What is the Gig Economy?

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As an industrial psychologist, one of the topics that my colleagues and I get asked about all the time, is the gig economy. The rise of the gig economy in the recent years has changed the world of work, with taking on freelance jobs and juggling multiple passion projects becoming a norm.


A history lesson

Though it was not a common practice, the concept of holding multiple jobs or taking on ad-hoc projects is not new - it has been in practice since the 18th century! More interestingly, people did not always do it for the money. Rather, they valued the contacts that they made and the fulfilment that they got from doing what they loved, more than financial remuneration .

However, in the time of the Baby Boomers and Generation X, job security became a priority, and it was common for people to stay in a single job for as long as possible, keeping job changes to a minimum. Employers would also take great care of employees and they’d have the job for the rest of their lives.

Unlike the prior instabilities back in the days, the present generation, the Generation Y and the Millennials, live in the age of the Internet - growing up with it and experiencing the power of the Internet firsthand. The increased accessibility of the Internet via mobile technology and the increased access to information, equipped people with the ability to learn just about anything under the sun, anywhere, just with a quick swipe of a finger! This exposure to the world and gaining of new knowledge encouraged people to seek new possibilities, pushing people out of their comfort zones to find better opportunities, thus cueing a new era of alternative occupations and incomes.

Not to mention, the world has never been more affluent than now! So when better than now to seek out new alternative incomes?


The second coming of the gig economy

Cueing in the second coming of the gig economy are four socio-technological phenomena:

  1. It is A LOT easier to learn anything and improve a skill. Information is available to just about anyone and everyone who desires to to learn something and improve themselves.

  2. We have MUCH MORE free time thanks to the automation and computerisation of tasks. With time-consuming but mundane tasks pushed out of the way by the efficiencies of technology, how much time we have and  how we distract ourselves (with television and other pursuits) is another question altogether.

  3. Aspirational Living. We all have aspirations as to what we want to achieve and how we want to live! So instead of following the system and settling for less, why not live the way we want to and do what we love without compromising our livelihoods?

  4. The disruption of the employer-employee social contract. We are pushed to make rapid adjustments and pick-up new skillsets as a means of staying relevant in our organisations and in the industry. With the increasing difficulty of getting jobs, moonlighting is no longer just an option but almost a necessity.


What’s out there?

Today’s gig economy includes a myriad of opportunities, ranging in skill, industry, complexity, and remuneration. Jobs in the gig economy that probably comes to mind first might be driving for a ride hailing app, delivering food, shopping for people, helping out with households chores etc. These are great opportunities and there are even structured ecosystems and companies out there doing them. But that’s not all that there is to the gig economy.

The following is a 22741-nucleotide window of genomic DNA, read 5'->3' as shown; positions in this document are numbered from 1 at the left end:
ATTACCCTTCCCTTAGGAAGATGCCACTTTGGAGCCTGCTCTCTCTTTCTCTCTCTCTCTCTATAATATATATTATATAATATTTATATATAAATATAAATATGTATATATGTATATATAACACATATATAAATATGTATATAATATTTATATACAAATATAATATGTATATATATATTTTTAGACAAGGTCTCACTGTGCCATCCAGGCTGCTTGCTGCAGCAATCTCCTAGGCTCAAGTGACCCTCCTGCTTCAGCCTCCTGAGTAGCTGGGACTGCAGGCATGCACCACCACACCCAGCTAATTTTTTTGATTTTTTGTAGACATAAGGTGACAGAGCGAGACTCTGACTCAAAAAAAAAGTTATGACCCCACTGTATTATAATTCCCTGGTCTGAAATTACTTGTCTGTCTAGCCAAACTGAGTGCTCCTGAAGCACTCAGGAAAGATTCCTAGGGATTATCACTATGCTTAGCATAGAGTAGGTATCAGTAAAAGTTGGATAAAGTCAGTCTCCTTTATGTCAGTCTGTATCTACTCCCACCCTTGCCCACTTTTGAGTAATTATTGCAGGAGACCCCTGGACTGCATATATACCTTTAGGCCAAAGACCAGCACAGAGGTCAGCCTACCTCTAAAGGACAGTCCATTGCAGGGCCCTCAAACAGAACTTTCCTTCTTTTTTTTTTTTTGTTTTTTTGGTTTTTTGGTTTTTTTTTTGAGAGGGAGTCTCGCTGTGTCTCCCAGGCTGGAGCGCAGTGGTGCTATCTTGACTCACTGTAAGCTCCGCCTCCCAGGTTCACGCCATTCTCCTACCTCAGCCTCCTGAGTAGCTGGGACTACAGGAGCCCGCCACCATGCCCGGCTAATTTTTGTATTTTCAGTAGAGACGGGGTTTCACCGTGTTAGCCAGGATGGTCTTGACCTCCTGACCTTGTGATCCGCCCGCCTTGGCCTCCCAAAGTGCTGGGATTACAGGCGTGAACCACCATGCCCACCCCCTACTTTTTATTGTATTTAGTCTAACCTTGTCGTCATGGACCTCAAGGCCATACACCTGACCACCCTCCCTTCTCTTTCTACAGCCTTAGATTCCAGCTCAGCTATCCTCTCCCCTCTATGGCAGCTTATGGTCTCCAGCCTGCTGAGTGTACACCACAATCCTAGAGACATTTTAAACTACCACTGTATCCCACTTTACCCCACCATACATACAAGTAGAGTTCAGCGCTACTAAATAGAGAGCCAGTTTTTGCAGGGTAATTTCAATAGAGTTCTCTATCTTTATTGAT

There’s actually a wide variety of jobs and projects requiring a whole host of different skillsets out there. Different types of jobs out there include:

  1. Creative: designer, copywriter, photographer, videographer, animator,

  2. Language: proofreader, translator, writer

  3. Educator: tutor, music teacher, art teacher

  4. F&B: baker, personal chef, barista

  5. Performances: singer, pianist, violinist, guitarist, busker

Essentially, anything you can think of that you can do better than someone else, or something that helps people save time or money, is an opportunity.

Can it co-exist with the rest of my life?

The great thing about being part of the gig economy mean that you don’t have to give up your day job to be a professional freelancer. If you are a student, it doesn’t mean that you have to forego your studies. It can co-exist with whatever you are doing in life.

Many people take on side hustles in addition to their day job. Others take on multiple projects. As cliched as it sounds, the sky is really the limit. It’s all about finding something that you’re good at, learning how to market your skills, finding someone who’d pay you to do it, and balancing that with your other commitments.


How to get a head start?

So, how can you get started and participate in the gig economy? Here are some questions that we usually get from people who are new to the gig economy.

  1. How do I find a side gig?

  2. How do I know what skills are in demand?

  3. Where do I market my skills and abilities?

  4. Where do I find someone who’d hire me?

Being freelancers ourselves, we know how difficult it is to answer these questions. And we wondered why no one had ever built a product which answered them.

Hence, we put everything that we’ve learned over the entire course of our combined freelancing lives into our product — Flair. It’s super easy to use, comes packed with features that you’d find useful, and it’s completely and entirely free. Check it out here. We promise that you’d love it!